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At a glance
Goldshield Fiberglass
Business: Fiberglass manufacturer with 250,000 square feet of production space
Location: 2004 Patterson St., Decatur
Founded: 1982
Ownership: Goldshield Fiberglass, part of Allied Specialty Vehicles Inc., is owned by private equity group American Industrial Partners
Employees: 180
2011 revenue: Not disclosed; Allied Specialty Vehicles Inc.’s annual revenue is about $1 billion
How to
Making fiberglass is difficult, dirty work. The process includes:
•Spraying fibers, resin, gel and a catalyst in layers inside a mold
•Allowing the mixture to harden
•Removing the part from the mold
•Painting the fabricated part the desired color

Efficiency, growth aid company

Customer diversity keeps Decatur’s Goldshield Fiberglass relevant

Newport
Jennifer Murphy sands a fiberglass truck fender at Goldshield Fiberglass in Decatur.
Photos by Samuel Hoffman | The Journal Gazette
Workers roll out fiberglass on a truck hood at Goldshield Fiberglass, which has doubled its workforce in recent years.
Barb Secaur paints a fiberglass MRI part, one of Goldshield’s several new product lines.

– Some business strategies are simple: If you want to increase sales, you need to sell more to existing customers, add new customers to the mix – or both.

But some strategies are easier said than done.

Five years ago, Goldshield Fiberglass was cranking out exterior shells for recreational vehicles as a division of Fleetwood Enterprises Inc. Then the bottom dropped out of the economy. Fleetwood, which filed for bankruptcy protection in 2009, was in no position to order more fiberglass.

A private equity group saw potential in the Fleetwood brand and its fiberglass operation but decided each business needed to stand on its own. With that move, Goldshield was freed to woo new clients.

Now, Fleetwood RV Inc. is Goldshield’s sister company – and customer. And Goldshield is flourishing. The Decatur factory has doubled its workforce in the past three years as sales have grown by 80 percent.

Jeff Newport, Goldshield’s general manager, forecasts growth of 15 percent a year each of the next three years. The company doesn’t release revenue figures.

“We were two very different businesses,” he said of Goldshield and Fleetwood. “By separating ourselves from Fleetwood, we’re hoping to open ourselves to other RV markets.”

But the manufacturer isn’t limiting itself to supplying the RV industry. Goldshield has established relationships with the large truck makers, including Navistar International Corp., and bus manufacturers. And the company has branched into some less obvious directions.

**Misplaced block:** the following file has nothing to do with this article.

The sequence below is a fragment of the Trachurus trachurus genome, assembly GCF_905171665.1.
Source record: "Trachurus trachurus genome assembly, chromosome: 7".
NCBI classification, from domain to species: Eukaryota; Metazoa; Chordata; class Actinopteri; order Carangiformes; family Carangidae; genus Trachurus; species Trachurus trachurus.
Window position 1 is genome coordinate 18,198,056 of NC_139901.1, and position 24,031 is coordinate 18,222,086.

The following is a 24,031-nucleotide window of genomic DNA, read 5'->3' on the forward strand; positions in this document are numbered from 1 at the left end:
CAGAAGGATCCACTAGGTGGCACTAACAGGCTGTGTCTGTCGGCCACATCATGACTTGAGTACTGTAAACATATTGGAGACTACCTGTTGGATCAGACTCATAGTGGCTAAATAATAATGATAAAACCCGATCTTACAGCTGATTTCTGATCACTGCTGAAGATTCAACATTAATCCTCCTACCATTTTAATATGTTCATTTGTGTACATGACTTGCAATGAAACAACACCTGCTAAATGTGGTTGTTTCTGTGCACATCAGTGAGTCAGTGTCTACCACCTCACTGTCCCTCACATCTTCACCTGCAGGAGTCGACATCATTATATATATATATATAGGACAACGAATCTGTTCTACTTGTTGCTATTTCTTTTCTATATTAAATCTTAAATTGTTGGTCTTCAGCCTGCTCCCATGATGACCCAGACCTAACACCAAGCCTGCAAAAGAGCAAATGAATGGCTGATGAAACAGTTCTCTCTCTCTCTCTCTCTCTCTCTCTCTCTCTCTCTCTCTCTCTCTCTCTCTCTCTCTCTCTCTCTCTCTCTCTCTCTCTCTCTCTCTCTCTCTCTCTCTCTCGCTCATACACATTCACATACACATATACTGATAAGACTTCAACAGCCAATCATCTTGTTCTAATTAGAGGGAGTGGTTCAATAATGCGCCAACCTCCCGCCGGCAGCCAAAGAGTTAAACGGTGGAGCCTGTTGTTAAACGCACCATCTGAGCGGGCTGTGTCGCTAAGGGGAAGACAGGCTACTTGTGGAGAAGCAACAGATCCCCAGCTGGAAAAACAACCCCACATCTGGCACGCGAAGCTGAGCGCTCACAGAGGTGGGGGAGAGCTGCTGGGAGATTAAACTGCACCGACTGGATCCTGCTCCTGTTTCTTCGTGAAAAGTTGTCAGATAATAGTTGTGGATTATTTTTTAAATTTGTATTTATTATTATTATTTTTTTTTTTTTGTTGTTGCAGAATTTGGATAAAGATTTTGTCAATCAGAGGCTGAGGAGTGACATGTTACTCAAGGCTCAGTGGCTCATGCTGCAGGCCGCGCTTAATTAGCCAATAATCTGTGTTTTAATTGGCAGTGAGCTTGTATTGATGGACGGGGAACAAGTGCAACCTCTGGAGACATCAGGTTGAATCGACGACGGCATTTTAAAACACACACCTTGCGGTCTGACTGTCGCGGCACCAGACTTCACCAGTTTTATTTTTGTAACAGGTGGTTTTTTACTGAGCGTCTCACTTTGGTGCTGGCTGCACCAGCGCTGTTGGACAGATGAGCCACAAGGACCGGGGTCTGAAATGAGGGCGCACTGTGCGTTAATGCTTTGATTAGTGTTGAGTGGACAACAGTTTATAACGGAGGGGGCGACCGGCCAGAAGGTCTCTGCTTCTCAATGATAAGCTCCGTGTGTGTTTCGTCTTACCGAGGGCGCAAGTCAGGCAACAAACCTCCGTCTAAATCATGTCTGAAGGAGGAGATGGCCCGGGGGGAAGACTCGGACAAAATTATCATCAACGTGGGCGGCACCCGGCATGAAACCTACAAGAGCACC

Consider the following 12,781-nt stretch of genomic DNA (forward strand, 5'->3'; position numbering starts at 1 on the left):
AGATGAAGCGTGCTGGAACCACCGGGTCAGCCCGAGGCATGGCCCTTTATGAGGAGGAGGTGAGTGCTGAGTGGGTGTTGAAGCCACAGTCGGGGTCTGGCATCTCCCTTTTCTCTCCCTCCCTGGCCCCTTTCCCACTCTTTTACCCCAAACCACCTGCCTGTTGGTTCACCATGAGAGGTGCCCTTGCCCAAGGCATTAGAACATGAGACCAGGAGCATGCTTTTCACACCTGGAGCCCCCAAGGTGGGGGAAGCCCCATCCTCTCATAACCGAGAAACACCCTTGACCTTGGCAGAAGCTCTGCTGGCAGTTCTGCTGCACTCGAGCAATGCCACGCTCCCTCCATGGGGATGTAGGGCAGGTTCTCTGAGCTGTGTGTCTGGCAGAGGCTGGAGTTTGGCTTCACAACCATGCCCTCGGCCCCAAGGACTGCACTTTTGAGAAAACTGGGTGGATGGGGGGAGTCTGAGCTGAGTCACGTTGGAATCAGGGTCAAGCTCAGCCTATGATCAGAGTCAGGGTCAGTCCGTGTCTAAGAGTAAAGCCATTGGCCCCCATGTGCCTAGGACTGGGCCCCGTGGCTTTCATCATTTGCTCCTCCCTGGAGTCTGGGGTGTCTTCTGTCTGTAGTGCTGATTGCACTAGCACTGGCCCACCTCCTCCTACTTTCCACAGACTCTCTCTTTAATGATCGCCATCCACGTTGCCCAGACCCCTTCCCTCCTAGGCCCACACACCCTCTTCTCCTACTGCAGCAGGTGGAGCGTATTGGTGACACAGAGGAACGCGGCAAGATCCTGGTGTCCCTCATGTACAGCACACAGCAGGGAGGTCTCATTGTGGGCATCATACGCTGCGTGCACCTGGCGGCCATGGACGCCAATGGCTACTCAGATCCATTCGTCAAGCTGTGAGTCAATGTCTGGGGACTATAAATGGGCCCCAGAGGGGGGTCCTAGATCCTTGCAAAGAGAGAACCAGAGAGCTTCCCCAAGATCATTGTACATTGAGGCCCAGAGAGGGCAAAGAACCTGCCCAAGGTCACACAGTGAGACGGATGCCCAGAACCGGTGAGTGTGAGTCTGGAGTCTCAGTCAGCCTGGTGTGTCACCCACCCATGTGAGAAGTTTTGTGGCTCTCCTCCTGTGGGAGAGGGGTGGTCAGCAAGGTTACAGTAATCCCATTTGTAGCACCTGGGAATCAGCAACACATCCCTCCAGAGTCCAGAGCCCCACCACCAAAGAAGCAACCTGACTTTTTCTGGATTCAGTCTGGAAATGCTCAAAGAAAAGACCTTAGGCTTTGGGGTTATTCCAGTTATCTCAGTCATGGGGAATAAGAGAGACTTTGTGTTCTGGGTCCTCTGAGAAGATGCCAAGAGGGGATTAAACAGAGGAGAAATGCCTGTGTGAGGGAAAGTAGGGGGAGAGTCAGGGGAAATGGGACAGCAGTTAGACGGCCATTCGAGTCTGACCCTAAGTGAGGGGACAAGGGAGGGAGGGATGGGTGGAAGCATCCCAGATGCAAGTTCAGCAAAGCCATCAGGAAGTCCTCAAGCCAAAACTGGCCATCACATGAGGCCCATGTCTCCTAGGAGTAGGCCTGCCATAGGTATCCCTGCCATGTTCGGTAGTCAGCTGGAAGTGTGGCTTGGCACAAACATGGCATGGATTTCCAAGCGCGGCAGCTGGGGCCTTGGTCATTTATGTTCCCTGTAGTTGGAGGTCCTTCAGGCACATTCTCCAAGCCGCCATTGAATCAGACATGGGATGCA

Fiberglass is used to make the tubes patients slide into when they have an MRI test. The sturdy substance is used to create the pools that aquaculture farms raise fish in and the fast-moving cars on theme-park rides. Fiberglass is also molded into the underwater apparatus that shoots water upward in decorative fountains.

Goldshield now sells to all four industries.

Bell Aquaculture is the largest yellow perch aquaculture operation in the U.S. The Albany, Ind., company is also a Goldshield customer.

Newport estimated that 10 percent of Goldshield’s sales are to these newly won markets. His sales staff is trying to expand the number of customers in each of the industries.

But, the general manager said, it’s not practical to think each industry will generate an equal amount of revenue for the company.

About 75 percent of the factory’s production is devoted to daily, high-volume orders. The rest is devoted to one-time projects that last six or eight weeks.

Newport is satisfied with the company’s diversified customer base, which will prompt creation of an estimated five new positions in the engineering/quality department over the next six months. The manufacturer already has hired 30 workers this year, most in production.

‘Lean’ culture

Goldshield’s rebirth wasn’t quick or easy, however.

“Our first year and a half was absolutely survival,” Newport said.

The company was forced to watch costs closely and develop good habits that continue, he said.

Goldshield has a “lean” culture, which means the company actively eliminates waste and inefficiency while stressing continuous improvement. The idea is that a company shouldn’t spend time or money on anything a customer wouldn’t willingly pay for.

Almost half of the company’s workforce has earned a bronze-level certification in lean manufacturing issued by ASQ, a professional development organization in Milwaukee that offers 17 quality-related certifications.

“It’s our core belief,” Newport said. “It’s part of everything we do.”

The general manager described his workforce as engaged in improving processes. Over the past 1 1/2 years, 97 percent of workers have proposed at least six minor changes that could streamline production.

Brenda Jackson, a material handler, has been with the company for 27 years. She has seen the factory floor evolve tremendously over that time.

“It’s much cleaner, more organized,” she said. “Lean manufacturing had a lot to do with that.”

Communication between departments has also improved, Jackson said.

Although the workforce includes numerous employees with 20 or more years with the company, the group doesn’t resist change, Newport said.

“When you’re constantly changing and constantly improving,” he said, “there’s no fear.”

Tami Fraker, one of the company’s lean administrators, said the factory continues to eliminate wasted efforts.

The Berne woman enjoys the challenges she has faced in seven years at Goldshield.

“There’s never really a day that I go home thinking that I need to find another job,” she said.

Newport is buoyed by his workers’ spirits. When he’s having a bad day, the general manager leaves his air-conditioned office and walks the production floor.

It never fails, he said, to improve his mood.

sslater@jg.net

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